Leeds United: Adryan needs to travel same learning curve as team-mates – Lorimer

Have your say

It’s more than a month now since Adryan last started a game for Leeds United. I hear his name mentioned a lot. Of all the fringe players at the club he’s the one that the fans seems most keen to see more of.

We had big expectations of him when he joined in the summer. Part of that was down to the fact that the laddie obviously has bags of talent but part of it was unrealistic; the simple assumption that because he was Brazilian, because he was a flair player, he’d come to England and give the Championship the runaround.

Very few players give the Championship the runaround and when you look at Adryan rationally, you see things differently.

He’s 20, he’s at a very early stage of his career, he’s miles from home and he’s playing in a league like no other he’s ever played in.

With hindsight this was bound to be a hard season for him.

I’m pretty sure that in years to come he’s going to be a very effective asset for someone. With any luck, that club will be Leeds. But I don’t think it’s difficult to see why he’s struggling to get a game at the moment.

The circumstances and our position in the league don’t do many favours to a footballer like Adryan.

From what I’ve seen of him, he’s someone who’s best in what they call a free role. He’s at his most dangerous when he’s left to roam, to pop up here and there and basically do his own thing.

In the right division and in the right team with the right form, a player like that can do damage but a Championship relegation battle isn’t the place where Adryan is going to thrive.

We’ve been fighting the drop for a long time now and what you need in this situation is a team of players who give you six-out-of-10 or seven-out-of-10 performances week in, week out.

This is where you have to win games, even if that means winning ugly.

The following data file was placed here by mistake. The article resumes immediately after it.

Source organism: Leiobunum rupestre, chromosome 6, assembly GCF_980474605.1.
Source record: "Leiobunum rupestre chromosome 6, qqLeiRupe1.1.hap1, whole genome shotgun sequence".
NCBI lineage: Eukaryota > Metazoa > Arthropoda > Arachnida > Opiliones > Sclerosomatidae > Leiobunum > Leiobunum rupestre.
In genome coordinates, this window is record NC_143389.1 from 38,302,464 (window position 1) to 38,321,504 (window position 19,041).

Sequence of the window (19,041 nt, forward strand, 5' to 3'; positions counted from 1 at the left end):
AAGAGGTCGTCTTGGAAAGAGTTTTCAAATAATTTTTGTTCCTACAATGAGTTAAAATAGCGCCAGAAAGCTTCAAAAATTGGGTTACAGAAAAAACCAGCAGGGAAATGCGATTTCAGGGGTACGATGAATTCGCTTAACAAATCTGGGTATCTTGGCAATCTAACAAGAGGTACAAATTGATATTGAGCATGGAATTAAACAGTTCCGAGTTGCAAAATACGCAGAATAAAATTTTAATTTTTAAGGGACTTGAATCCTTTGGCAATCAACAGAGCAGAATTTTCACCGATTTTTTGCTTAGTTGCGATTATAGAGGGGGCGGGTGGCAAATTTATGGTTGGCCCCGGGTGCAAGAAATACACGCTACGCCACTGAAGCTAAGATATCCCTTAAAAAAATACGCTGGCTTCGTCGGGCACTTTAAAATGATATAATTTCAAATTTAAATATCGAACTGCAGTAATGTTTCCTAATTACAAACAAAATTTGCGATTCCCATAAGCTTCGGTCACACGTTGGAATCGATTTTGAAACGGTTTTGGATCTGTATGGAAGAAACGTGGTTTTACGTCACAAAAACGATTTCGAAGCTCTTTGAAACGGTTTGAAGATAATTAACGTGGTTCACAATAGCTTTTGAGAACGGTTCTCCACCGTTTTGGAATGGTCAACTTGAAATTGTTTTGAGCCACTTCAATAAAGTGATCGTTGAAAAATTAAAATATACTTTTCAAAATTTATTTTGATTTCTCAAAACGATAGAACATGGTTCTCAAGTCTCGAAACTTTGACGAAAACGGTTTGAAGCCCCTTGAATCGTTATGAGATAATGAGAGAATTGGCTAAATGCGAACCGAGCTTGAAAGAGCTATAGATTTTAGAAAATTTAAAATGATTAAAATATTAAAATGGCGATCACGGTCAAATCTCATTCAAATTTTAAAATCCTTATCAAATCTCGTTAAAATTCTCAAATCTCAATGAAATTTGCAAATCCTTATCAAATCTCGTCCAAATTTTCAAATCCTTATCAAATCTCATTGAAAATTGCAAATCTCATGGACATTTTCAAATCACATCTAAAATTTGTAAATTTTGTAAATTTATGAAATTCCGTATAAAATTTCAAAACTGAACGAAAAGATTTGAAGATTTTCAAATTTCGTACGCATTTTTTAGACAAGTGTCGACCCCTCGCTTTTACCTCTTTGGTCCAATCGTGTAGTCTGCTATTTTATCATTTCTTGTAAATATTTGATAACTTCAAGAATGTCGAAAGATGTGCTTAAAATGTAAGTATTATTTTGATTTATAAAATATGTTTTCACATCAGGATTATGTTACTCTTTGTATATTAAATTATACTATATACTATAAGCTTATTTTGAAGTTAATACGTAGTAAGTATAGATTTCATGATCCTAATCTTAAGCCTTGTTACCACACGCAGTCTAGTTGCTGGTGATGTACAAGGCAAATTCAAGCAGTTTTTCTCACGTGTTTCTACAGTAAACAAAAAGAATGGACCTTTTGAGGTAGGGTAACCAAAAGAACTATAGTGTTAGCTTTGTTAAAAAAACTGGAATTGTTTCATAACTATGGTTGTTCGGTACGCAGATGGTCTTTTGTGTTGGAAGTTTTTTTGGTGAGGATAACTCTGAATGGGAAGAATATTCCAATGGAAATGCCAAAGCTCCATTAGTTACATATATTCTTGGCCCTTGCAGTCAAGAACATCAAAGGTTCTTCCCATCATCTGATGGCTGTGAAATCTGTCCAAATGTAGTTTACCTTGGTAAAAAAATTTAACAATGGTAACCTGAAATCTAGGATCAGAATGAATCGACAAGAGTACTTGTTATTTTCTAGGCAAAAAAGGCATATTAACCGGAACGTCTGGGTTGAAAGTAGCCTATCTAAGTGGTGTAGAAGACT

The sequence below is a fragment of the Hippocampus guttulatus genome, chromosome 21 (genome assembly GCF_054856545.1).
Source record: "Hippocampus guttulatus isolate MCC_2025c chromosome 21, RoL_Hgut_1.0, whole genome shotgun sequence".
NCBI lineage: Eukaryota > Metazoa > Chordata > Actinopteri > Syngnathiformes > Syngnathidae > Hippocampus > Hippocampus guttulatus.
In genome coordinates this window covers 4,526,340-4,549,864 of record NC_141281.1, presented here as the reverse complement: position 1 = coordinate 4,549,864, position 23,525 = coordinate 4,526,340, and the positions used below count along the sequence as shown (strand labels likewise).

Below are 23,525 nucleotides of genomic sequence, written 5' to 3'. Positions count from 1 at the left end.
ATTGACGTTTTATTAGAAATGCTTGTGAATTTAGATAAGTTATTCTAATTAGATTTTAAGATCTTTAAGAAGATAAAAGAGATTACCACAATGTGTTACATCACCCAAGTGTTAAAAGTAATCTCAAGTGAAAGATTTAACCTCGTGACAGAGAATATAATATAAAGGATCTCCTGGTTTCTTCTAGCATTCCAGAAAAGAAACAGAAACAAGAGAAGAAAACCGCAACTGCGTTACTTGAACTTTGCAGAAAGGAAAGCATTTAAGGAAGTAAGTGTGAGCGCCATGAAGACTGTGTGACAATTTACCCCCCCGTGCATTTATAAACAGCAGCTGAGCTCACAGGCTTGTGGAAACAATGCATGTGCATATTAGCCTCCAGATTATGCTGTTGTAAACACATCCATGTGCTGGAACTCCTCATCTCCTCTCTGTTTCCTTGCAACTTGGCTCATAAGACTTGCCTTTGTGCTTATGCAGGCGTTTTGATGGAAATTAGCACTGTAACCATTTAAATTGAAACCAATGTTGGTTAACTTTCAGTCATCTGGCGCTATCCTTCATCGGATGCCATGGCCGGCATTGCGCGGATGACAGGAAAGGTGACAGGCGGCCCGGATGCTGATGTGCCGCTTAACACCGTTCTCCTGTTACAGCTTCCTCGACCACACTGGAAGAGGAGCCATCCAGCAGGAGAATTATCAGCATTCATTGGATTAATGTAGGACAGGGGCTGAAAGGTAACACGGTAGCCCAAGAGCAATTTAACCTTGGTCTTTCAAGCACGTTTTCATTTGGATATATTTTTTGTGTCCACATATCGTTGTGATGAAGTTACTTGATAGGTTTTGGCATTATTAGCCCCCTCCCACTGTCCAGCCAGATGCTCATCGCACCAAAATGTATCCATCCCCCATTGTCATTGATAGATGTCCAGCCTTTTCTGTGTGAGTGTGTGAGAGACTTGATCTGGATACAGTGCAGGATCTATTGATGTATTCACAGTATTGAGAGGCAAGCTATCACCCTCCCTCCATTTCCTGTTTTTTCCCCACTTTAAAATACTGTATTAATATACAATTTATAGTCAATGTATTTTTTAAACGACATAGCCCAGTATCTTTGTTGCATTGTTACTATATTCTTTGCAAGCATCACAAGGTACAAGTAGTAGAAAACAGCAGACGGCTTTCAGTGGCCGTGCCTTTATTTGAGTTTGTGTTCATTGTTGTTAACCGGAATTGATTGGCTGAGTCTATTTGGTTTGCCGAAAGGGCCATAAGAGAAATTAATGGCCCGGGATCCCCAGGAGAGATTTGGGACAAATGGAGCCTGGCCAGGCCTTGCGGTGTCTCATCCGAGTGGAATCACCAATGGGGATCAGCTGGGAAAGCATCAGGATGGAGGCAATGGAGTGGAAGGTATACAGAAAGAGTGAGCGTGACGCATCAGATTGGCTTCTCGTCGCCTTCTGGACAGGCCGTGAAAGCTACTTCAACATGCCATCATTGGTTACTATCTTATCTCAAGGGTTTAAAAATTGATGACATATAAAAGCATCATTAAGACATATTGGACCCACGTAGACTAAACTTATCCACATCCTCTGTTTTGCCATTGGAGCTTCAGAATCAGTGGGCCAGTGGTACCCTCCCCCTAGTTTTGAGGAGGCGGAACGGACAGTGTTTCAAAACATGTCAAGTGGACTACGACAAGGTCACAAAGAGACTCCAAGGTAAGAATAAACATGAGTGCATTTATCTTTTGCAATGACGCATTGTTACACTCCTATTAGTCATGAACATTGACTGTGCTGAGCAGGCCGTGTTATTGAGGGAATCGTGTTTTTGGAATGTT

At the turn of the year Neil Redfearn decided to switch things around and go with five in midfield.

It’s worked well for us (and quite why he changed to two up front against Brentford last Saturday I really don’t know, but that’s a different topic of discussion).

The current formation is good because it allows you to attack and get at teams out wide while limiting the space you give away at the back. You’ve got three attackers behind the striker but you’ve also got two holding midfielders who protect the defence and, in theory, keep the opposition at arm’s length.

It’s a system where everyone has a set position and everyone needs to perform with discipline. Part of the reason why Lewis Cook has been so good this season and more involved than Adryan is probably because of the discipline in his game. I’m not saying Adryan doesn’t have any or that he doesn’t know how to battle but I think that side of the game comes more naturally to Cook, and to someone like Alex Mowatt.

As strange as it sounds, I actually believe Adryan would fair better in the Premier League.

You get far more time on the ball at that level and there are a lot of players with his attributes and his build. That’s not to say he’d cut it in the Premier League – in truth it’s quite hard to judge him without seeing more of him – but it doesn’t surprise me that his chances have been limited in the Championship.

If I was managing Leeds I’d probably be limiting his chances too.

What he needs is another year in this division. A full English pre-season would probably help him too. If we can fight our way clear of relegation before the final weeks of the season, Neil will have a few free games – dead rubbers – where he can experiment and test a few of the fringe lads like Adryan. We’d all like to see that.

Adryan might be Brazilian but he needs to travel the same learning curve as everyone else and he needs the same amount of patience as everyone else.

I almost think that to bring him here at the end of August, launch him into the Championship and expect him to thrive straight away was pretty unfair.

He might have a part to play still this season and I wouldn’t object at all to him being on the bench.

But I’d still argue that he’s one for the future.